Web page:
What is Engagement? Why is it Important?
Updated: Sep 1
In this blog we will explore the benefits of engagement in dog training.
Engagement means, sustained focus on the owner for an extended period of time because the dog wants something you have (food, toy, interaction). In order to achieve good engagement with your puppy, you have to be fun and interesting in the eyes of your puppy. By expecting your puppy to perform tasks without first harnessing their attention and focus will most certainly end in frustration and failure. The difference between good dog trainers and average dog owners is the fact that trainers understand engagement and we spend those critical development periods when a puppy is young, building value in interacting with us.
Engaged dogs are naturally more motivated to participate in training sessions. A dog that finds training enjoyable is more likely to cooperate, learn new skills, and retain information more then a dog that is mentally checked out and hasn't learned to engage with his or her owner. Engaging activities such as games, marker training using food, and interactive exercises make learning an exciting experience, keeping the dog enthusiastic and eager to participate. You can even cue engagement in your dog to ensure you can get their attention whenever necessary.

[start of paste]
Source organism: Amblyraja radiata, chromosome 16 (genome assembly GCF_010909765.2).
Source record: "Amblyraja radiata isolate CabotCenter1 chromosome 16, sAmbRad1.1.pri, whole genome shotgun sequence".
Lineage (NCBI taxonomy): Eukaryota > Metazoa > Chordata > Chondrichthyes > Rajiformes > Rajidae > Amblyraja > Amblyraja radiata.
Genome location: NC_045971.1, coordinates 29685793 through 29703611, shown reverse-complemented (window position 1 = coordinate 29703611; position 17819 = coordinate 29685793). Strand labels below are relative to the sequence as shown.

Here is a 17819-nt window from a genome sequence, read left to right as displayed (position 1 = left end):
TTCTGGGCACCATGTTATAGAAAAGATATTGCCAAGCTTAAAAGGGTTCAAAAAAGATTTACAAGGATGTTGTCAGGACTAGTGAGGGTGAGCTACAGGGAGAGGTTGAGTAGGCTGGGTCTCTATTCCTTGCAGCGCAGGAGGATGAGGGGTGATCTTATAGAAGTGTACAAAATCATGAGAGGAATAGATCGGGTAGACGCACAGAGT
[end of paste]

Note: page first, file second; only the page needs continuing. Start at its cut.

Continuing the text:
2. Preventing Behavioral Issues
An engaged dog is much more likely to not develop behavioral issues such as leash reactivity or aggression given the dog comes from stable genetics. A common mistake most people make is taking his or her new puppy on long walks around the neighborhood letting them engage with everything except the owner. Without building value in yourself, you run the risk of your puppy developing leash reactivity, for example: The neighbors crazy pit bull runs and slams into the fence barking like crazy every time you and your puppy walk by. Your puppy feels insecure or frustrated and barks back and you cant do anything except drag the puppy out of the area. Over time, your dogs barking gets worse to the point where they are now uncontrollable, while barking and lunging aggressively every time they see a dog, requiring professional help and potentially weeks of training and thousands of dollars. All of this could have been avoided by spending a few weeks building your dogs engagement in the backyard before heading out on walks. When you do finally venture out with your puppy and you're coming up on the neighbors house, you can use some well timed, thoughtful food luring to make sure your puppy walks past the snarling beast without even giving a glance, all in all preventing any future behavioral issues.
While every new dog owner wants to hurry up and get started teaching sit, down, stay and shake, you cannot overlook the importance of engagement. Try teaching a dog a simple behavior when a puppy is not paying attention to you. It becomes frustrating to say the least. Your dog learns to ignore you and "check out" over time when you are following them around, repeating yourself, trying to get them to perform tasks. Most people are boring from their dogs perspective, it all starts with motivation. If your dog wants what you have, you can spend a little time teaching them that engaging with you is fun, which allows you to get plenty of repetitions, teaching complex behaviors or just hanging out with your dog.